Hover over button. Background becomes orange-yellow gradient.

For focus, I added a blue outline around the button. This outline stands out when you Tab onto it. I wrote an article about creating these kinds of outlines. You can find out more about the technique here.

Blue outline when button gets focus.

Focus on email and password fields

I decided to use the same focus state on email and password fields. The difference is: I changed the border color to a dark blue to match the focus.

Blue outline when text field gets focus.

Bringing the login form together

If I bring the elements together for the login page, they look like this:

Initial look for the form.

It works, but it doesn’t look great.

I tried to center-align every element, but it doesn’t look great either. Something seems to be missing.

Align every form element to the center.

I was stuck for a long time. Around this period, I came across Paul Jarvis’s Chimp Essentials course again.

Here, I noticed Paul accentuated his login form with a thick border. This helps me focus on the text fields and login button.

Chimp Essentials login form design.

So I stole this idea.

Aligned email field, password field, and login button in a single row.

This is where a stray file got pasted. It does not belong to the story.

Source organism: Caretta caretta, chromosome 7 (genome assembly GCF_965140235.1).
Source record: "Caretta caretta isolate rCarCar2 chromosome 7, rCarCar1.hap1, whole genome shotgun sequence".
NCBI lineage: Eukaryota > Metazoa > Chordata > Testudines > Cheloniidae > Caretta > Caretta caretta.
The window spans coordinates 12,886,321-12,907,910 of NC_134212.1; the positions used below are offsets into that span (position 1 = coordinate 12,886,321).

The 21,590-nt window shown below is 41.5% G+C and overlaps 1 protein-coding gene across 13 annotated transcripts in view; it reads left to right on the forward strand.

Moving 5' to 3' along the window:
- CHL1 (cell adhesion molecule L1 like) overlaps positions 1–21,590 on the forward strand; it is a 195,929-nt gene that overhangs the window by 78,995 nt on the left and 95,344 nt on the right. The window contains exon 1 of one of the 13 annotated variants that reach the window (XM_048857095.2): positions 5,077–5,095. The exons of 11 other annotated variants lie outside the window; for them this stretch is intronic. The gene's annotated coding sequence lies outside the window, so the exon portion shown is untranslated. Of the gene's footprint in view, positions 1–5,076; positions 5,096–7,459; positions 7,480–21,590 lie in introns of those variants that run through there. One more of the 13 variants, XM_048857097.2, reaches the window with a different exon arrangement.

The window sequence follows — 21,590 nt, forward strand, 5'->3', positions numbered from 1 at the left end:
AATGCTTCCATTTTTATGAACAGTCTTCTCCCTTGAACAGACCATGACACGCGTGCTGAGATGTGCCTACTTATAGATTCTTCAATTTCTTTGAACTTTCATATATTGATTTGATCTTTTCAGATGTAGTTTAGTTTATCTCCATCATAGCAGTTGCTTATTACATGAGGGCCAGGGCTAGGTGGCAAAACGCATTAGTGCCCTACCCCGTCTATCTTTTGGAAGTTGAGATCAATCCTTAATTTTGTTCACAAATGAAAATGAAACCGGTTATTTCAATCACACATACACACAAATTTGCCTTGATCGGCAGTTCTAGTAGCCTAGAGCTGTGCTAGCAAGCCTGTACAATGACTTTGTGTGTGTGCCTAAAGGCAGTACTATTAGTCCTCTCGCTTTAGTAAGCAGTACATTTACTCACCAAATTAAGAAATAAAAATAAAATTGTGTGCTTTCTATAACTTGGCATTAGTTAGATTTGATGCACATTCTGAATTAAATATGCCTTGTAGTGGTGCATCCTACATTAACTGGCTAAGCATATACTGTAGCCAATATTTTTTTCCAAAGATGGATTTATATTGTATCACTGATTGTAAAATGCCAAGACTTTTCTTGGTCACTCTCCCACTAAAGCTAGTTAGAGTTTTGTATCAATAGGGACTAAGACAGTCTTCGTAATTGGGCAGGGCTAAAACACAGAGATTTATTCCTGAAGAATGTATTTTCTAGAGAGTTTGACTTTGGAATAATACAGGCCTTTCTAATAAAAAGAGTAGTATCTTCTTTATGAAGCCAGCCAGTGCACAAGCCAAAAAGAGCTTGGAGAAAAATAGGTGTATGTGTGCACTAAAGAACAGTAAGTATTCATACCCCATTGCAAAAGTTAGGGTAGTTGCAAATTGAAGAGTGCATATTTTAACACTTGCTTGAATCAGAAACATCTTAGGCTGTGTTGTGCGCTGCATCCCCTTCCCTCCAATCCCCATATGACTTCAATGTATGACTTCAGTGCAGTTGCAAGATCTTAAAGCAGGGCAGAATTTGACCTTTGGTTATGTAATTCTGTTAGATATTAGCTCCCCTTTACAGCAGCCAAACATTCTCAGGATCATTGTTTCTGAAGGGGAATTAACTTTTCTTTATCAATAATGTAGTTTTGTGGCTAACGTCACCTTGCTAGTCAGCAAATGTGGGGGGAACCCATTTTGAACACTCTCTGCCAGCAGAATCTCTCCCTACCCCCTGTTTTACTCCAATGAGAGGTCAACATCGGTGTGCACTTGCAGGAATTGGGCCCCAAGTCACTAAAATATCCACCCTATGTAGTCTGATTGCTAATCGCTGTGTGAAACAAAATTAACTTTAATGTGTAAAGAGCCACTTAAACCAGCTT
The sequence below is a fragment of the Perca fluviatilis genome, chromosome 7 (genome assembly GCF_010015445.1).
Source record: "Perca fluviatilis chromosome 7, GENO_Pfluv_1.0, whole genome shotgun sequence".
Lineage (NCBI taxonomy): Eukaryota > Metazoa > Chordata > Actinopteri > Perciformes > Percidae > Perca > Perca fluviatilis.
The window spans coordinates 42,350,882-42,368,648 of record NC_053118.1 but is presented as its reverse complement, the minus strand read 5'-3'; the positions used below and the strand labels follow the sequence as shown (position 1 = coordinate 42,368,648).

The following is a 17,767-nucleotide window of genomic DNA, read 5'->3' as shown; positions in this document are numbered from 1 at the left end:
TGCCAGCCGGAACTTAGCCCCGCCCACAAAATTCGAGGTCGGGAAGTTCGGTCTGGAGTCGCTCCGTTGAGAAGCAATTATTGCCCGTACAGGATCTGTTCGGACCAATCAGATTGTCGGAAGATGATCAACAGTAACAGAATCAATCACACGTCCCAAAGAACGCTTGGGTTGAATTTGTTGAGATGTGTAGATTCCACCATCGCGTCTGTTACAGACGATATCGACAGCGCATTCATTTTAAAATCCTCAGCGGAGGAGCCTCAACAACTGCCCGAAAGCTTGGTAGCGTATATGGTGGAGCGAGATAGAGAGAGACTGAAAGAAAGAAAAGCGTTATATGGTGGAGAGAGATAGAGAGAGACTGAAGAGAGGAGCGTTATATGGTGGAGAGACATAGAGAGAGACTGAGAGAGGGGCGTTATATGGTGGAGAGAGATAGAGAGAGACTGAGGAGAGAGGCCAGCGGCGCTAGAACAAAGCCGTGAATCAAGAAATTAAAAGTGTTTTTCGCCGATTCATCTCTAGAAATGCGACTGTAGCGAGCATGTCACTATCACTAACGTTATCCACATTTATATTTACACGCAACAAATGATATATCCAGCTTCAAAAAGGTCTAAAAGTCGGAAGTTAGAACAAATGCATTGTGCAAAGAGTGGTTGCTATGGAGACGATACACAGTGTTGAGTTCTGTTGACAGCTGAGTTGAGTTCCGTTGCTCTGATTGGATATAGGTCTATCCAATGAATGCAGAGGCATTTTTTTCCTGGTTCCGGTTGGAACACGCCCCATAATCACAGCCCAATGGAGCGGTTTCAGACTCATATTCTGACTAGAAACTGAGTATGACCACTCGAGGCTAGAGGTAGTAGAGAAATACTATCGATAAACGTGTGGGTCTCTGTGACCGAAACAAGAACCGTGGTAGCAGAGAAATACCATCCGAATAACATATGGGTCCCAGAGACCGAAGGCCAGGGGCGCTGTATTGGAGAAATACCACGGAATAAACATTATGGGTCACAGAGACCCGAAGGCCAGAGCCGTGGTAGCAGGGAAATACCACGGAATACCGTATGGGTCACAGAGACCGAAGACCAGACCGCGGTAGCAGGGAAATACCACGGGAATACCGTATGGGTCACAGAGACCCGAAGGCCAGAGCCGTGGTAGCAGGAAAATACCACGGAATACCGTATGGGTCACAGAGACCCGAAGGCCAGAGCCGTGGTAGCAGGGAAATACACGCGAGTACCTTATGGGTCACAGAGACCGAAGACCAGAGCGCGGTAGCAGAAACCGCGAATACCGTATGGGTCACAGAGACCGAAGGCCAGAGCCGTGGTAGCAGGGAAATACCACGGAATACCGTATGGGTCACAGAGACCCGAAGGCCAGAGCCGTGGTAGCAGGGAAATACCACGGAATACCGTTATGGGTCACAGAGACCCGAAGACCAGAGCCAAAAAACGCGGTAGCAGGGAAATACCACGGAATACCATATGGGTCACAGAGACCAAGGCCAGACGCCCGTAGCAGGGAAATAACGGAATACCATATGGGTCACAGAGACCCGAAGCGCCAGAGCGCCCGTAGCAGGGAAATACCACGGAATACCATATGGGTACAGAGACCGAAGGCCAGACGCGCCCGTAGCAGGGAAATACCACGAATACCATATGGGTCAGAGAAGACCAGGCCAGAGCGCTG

Then, I accentuated my form by adding a light yellow background. This allows the form to draw more attention.

Form has light-yellow background.

Finally, I wanted to emphasize the login button more. It looks receded in the login form right now. I played around with a few options and chose to increase the border-width from 2px to 4px.

Increased login button's border-width to 4px.

Login states

When a user clicks the submit button, I log them into the course with JavaScript. (Read more about the login process here). This can take a while if they’re on a slow connection.

I wanted to give users feedback that they’re logging into the course. The simplest way to do this is to add a status message that says “Logging in”. I decided to add this status message to the bottom of the form.

Example of the login status message.

This message can be easily changed to a failure message if the login fails.

Example of the login error message.

That’s all the considerations I made for the login page. Next week, I’ll end the series with the Accounts and Components page. I’ll also share some of my learnings from this experience.